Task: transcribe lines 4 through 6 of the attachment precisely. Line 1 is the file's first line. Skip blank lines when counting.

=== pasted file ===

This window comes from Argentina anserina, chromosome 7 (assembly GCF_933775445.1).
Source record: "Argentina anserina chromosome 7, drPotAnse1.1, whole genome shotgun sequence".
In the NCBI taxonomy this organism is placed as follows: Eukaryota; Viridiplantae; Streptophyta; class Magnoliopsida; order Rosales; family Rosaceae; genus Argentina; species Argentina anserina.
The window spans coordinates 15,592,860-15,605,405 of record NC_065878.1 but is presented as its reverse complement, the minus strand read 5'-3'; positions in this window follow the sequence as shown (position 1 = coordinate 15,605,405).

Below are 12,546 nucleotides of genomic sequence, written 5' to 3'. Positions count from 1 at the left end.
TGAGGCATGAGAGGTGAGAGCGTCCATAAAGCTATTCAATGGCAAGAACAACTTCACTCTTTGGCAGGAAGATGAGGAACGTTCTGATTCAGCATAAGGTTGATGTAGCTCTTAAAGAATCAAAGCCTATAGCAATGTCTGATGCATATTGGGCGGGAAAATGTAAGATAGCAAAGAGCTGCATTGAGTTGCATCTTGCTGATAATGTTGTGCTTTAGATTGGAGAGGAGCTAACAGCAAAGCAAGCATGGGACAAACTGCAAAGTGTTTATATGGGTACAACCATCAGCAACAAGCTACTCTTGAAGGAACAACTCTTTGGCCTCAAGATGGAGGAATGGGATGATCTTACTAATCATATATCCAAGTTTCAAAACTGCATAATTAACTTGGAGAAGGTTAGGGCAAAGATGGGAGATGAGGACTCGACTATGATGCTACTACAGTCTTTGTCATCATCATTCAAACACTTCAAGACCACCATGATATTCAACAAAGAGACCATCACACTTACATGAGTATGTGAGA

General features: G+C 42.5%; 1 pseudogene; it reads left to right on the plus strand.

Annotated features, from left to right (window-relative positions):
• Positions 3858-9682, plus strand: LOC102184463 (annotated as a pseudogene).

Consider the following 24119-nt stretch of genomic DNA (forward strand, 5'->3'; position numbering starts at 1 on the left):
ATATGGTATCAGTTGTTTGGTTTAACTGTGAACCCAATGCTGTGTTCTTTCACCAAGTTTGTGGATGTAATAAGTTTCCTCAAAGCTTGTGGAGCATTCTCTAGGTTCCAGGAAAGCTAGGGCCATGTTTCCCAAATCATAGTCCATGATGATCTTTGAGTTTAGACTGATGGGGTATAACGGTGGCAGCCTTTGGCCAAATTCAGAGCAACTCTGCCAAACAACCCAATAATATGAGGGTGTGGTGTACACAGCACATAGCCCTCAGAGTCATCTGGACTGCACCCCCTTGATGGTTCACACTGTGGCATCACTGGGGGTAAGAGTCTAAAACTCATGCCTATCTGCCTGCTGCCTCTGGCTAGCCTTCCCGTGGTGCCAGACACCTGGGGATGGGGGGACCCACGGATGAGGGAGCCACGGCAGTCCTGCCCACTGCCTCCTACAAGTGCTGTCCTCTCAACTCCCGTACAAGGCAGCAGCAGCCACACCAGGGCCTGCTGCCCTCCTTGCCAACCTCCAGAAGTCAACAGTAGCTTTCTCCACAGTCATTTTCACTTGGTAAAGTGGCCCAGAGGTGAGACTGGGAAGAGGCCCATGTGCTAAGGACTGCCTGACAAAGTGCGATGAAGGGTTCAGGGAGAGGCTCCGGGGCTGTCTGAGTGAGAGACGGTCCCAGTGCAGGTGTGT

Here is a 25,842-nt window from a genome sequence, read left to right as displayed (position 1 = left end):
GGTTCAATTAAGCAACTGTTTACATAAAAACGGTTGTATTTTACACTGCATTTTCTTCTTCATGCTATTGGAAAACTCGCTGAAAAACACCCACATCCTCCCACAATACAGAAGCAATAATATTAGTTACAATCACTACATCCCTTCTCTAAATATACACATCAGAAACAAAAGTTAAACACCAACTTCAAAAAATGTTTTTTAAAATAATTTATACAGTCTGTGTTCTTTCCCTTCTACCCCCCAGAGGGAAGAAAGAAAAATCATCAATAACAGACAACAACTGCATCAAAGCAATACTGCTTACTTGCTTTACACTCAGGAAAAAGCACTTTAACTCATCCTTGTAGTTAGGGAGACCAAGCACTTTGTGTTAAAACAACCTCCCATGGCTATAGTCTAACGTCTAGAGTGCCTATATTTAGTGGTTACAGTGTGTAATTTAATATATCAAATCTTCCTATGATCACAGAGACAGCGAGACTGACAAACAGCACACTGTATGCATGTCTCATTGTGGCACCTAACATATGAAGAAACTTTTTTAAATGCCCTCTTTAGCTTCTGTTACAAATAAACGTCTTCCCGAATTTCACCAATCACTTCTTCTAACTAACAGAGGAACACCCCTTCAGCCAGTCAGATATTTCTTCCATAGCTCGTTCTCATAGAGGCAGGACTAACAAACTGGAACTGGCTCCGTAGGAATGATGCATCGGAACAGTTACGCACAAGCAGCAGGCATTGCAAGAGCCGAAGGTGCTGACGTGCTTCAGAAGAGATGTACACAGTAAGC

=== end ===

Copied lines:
The window spans coordinates 15,592,860-15,605,405 of record NC_065878.1 but is presented as its reverse complement, the minus strand read 5'-3'; positions in this window follow the sequence as shown (position 1 = coordinate 15,605,405).

Below are 12,546 nucleotides of genomic sequence, written 5' to 3'. Positions count from 1 at the left end.
TGAGGCATGAGAGGTGAGAGCGTCCATAAAGCTATTCAATGGCAAGAACAACTTCACTCTTTGGCAGGAAGATGAGGAACGTTCTGATTCAGCATAAGGTTGATGTAGCTCTTAAAGAATCAAAGCCTATAGCAATGTCTGATGCATATTGGGCGGGAAAATGTAAGATAGCAAAGAGCTGCATTGAGTTGCATCTTGCTGATAATGTTGTGCTTTAGATTGGAGAGGAGCTAACAGCAAAGCAAGCATGGGACAAACTGCAAAGTGTTTATATGGGTACAACCATCAGCAACAAGCTACTCTTGAAGGAACAACTCTTTGGCCTCAAGATGGAGGAATGGGATGATCTTACTAATCATATATCCAAGTTTCAAAACTGCATAATTAACTTGGAGAAGGTTAGGGCAAAGATGGGAGATGAGGACTCGACTATGATGCTACTACAGTCTTTGTCATCATCATTCAAACACTTCAAGACCACCATGATATTCAACAAAGAGACCATCACACTTACATGAGTATGTGAGA